While NYC is loaded with museums dedicated to art, science and even sex, there’s no institution focused solely on transportation. For anyone hoping that there one day might be an east coast outpost of LA’s famed Petersen Museum, the Automania exhibition at The Museum of Modern Art offers a bit of consolation. MoMA is taking advantage of the post-pandemic reopening and summer weather to pull the covers off their car collection and exhibit them outdoors in the Sculpture Garden. Automania explores the positive and negative ways the car influenced twentieth century culture globally.
MoMA’s car collection is dominated by examples from Europe, the sole American vehicle on view is a 1953 Jeep M-38A1 Utility Truck. There’s a potential long list of American cars that warrant inclusion and preservation within the sphere of MoMA’s modernism focus. At least a ’60 muscle car (I’d go for a Charger) and a ’50s wagon help round out the intersection of design and distinct cultural points in American history.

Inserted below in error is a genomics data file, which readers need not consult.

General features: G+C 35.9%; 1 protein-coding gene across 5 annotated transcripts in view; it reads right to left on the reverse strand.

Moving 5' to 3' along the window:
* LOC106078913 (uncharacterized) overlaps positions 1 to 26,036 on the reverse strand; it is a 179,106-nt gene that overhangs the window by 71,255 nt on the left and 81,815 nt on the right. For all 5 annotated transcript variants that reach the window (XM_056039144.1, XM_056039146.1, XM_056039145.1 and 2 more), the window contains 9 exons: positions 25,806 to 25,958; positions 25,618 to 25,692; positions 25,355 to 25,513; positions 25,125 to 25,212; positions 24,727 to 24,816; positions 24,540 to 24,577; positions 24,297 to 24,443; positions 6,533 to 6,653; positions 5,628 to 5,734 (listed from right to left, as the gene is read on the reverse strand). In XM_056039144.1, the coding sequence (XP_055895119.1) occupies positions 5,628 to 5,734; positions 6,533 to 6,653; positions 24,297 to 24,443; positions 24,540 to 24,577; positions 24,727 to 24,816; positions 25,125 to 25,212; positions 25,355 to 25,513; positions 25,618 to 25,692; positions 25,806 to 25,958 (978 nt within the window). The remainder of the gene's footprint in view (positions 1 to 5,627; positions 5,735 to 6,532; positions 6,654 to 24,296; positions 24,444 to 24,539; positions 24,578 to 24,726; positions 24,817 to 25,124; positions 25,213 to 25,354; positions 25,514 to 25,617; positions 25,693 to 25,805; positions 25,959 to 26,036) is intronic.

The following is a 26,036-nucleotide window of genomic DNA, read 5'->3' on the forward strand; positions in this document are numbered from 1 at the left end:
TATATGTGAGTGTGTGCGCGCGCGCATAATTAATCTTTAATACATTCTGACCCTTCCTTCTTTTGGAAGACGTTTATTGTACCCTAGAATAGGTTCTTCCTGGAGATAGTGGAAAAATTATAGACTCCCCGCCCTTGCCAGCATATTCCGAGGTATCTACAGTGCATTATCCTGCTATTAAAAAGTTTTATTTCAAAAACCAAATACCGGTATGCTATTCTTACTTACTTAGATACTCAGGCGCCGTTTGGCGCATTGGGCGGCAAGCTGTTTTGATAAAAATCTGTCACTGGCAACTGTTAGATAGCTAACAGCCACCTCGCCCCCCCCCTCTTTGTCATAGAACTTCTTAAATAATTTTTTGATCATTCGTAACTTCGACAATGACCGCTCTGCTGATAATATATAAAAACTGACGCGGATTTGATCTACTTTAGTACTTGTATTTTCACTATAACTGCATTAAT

The exhibition begins outside where the centerpiece is without a doubt the bright red 1973 Citroën DS 23 Sedan. Of all the cars in MoMA’s collection, this one looks the most naturally fit. It happens to compliment several sculptures by Calder also in the garden for a special show of his work.
Spanning the lobby and a 3rd floor gallery, Automania includes more cars, an Airstream trailer, paintings, drawings, sculpture, video and advertising. Difficult to miss is the 1990 Ferrari 641 Formula 1 race car formerly campaigned by Alain Prost. It’s one of the more beautiful F1 cars of the modern era in its purity of shape. The more you study it, the more you see how nice the proportions are from just about every angle.
Housed in the upper gallery is the E-Type Jag, a VW Beetle and the 1946 Pininfarina (Battista “Pinin” Farina). Cisitalia 202 GT Car. The Battista in particular is a car you don’t see every day. The body is nearly devoid of panel gaps showing the difference between coach building and today’s mass assembled cars.
Thanks to MoMA for putting an exhibition together to get automotive and design lovers in the door to do what we love, look at cars. Here’s hoping the show inspires them to increase their collection and follow up with Automania 2.
Photos and Text: Dave Pinter